This year, the second make.opendata.ch-hackdays took place in Geneva and Zurich. More than 120 developers, designers and ideators including a handful of Liipers met to work on “public transport”, which was set as the hackday's main focus. A goal was to show to the SBB and the public what open data sources allow and how they can be used.
The Liipers present at the hackdays got involved in some of the projects:
Zurich: The Swiss Public Transport API
Team: Colin Frei, Danilo Bargen, Dominic Lüchinger, Fabian Vogler, Roland Schilter
Following our internal Transport API hackday in the beginning of the year, some others joined us to continue working on the Rest-API. The goal of the project was to provide a public transport Rest-API that allows every interested developer to create his own applications based on public transport schedules. Basically the API transforms the complex SBB XML response into a JSON format. Documentation and examples can be found at transport.opendata.ch.
During the two days, the team including three Liipers reacted on user requests and implemented new features to the existing API. Besides little changes, we added a location-based station search as well as the output of the full stage details.
Today, the API is already in use by several projects, including a command line interface and a wheelchair map.
Feel free to use it, extend it, and share it. Feedback is welcome as well.
Zurich: Transport Flows visualization
Team: Benjamin Wiederkehr, Dagmar Muth, Ilya Boyandin, Joel Bez, Patrick Stählin, Patrick Zahnd, Sylke Gruhnwald, Thomas Preusse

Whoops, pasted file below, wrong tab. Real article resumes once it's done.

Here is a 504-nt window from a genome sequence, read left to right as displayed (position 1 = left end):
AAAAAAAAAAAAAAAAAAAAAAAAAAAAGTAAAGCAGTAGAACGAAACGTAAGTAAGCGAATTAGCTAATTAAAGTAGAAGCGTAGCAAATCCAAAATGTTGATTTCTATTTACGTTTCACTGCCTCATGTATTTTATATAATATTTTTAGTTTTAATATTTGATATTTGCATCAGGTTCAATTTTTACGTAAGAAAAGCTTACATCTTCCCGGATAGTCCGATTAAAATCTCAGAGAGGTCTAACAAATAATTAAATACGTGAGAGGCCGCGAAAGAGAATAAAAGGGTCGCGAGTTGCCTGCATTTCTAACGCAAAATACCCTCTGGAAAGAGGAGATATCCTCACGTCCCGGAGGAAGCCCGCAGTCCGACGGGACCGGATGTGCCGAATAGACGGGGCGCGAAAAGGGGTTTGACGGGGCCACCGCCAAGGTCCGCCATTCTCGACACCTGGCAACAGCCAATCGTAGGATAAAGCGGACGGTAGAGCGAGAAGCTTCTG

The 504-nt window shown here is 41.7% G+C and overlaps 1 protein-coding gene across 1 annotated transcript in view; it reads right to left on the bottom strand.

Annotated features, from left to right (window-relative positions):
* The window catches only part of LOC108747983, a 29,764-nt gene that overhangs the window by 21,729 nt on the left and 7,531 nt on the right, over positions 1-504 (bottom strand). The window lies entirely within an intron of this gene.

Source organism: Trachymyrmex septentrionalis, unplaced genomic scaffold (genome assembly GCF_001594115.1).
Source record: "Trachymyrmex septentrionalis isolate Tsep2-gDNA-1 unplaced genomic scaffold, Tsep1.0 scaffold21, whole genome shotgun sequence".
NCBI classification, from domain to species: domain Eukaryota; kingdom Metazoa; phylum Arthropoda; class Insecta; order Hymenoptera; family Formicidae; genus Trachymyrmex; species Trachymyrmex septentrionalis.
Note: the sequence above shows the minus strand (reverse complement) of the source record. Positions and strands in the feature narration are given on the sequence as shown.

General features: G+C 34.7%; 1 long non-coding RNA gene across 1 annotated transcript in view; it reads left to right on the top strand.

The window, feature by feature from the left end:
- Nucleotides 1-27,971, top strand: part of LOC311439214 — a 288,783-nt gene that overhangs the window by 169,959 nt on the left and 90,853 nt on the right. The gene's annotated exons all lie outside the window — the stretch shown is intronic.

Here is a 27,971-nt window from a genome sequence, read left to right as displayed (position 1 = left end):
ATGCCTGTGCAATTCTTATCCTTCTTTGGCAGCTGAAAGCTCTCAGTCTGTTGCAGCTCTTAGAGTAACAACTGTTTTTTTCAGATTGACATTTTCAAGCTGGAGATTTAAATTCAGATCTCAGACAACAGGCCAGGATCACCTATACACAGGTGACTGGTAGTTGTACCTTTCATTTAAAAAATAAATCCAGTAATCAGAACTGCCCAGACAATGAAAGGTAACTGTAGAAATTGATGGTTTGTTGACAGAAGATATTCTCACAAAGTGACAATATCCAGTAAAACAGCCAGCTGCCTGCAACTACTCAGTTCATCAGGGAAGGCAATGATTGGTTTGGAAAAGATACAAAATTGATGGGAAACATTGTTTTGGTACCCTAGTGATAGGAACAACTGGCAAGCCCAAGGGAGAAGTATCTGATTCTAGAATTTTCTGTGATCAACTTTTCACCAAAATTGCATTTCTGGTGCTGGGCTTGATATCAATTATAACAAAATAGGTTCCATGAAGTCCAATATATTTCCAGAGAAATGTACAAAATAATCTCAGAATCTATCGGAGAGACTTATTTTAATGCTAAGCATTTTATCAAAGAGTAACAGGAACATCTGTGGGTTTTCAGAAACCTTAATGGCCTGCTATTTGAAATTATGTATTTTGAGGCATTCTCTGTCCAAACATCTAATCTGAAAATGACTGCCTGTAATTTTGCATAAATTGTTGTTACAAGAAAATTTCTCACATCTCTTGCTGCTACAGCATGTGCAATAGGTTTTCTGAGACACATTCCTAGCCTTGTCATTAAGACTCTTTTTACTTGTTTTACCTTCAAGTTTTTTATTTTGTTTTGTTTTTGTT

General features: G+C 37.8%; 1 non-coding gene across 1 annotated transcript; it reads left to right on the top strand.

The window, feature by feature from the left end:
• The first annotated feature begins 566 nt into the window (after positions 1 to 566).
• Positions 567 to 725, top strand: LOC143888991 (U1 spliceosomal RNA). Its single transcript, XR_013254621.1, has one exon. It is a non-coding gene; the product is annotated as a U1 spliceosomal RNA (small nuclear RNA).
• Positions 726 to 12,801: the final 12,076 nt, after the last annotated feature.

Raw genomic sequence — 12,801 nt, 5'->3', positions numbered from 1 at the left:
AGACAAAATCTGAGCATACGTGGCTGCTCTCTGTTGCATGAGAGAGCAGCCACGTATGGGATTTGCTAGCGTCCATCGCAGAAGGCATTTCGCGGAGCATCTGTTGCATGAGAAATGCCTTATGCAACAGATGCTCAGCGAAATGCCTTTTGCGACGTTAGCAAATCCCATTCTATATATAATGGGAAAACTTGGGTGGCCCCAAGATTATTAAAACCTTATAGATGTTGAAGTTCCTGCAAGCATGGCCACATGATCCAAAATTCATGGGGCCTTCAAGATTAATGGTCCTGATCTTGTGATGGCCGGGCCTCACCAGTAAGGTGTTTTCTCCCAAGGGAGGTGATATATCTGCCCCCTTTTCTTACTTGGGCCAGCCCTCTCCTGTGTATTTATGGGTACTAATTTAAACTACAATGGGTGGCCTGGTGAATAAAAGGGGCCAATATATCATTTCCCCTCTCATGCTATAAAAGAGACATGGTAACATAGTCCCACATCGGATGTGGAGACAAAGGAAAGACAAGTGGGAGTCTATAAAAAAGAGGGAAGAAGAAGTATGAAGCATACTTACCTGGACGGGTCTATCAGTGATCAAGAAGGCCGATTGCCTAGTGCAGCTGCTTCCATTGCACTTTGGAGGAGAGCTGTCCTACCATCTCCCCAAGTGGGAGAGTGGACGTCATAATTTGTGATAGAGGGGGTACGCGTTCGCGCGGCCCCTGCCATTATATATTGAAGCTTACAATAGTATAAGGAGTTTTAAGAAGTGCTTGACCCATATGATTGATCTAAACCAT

In the second project Patrick got involved in visualizing Transport Flows. Adapting the idea of the Villevivante project, the goal was to visualize the Swiss transport flows nicely and in an interactive way.
In the end we were able to visualize facts like sector-based train speeds and counts. We also visualized the transport hubs on a minute and hour basis.
An interesting statistic is the transport hub list, especially that Lucerne is the number three after Zurich and Berne. Also interesting is that the fastest railway line is still the “Bahn2000” between Berne and Zurich, which some of us use regularly.
The result can be found on flows.transport.opendata.ch.
Team: Andreas Kuendig, Benoît Pointet, Raphaël Halloran
The Geneva hackday crowd grew many interests which were more focused on the Geneva region, since a delegation of the territorial information systems department of Geneva (SITG) was present and provided great help and insights in the available geo-informations for the city. Topics like “bike mobility” or “multi-modality” got under heavy scrutiny, discussion and ideation.
Benoît got involved in a team who focused on a vague but non-the-less fascinating topic around individuality, emotions and comfort. He ended up working on a mobile app to help people find out where they could take a nap in Geneva; have a rest or just breath some fresh air in a quiet (or even dog-free) environment.
Follow the project at make.opendata.ch/doku.php?id=project:sieste.
Not only in the eyes of the Liip attendees the hackday was a success, but also in those of the participants and of the many institutional delegations visiting the hackday, like the SBB participants, who were impressed and willing to support the Swiss public transport API.
– Andreas Amsler, Benoît Pointet, Colin Frei, Fabian Vogler, Patrick Zahnd, Roland Schilter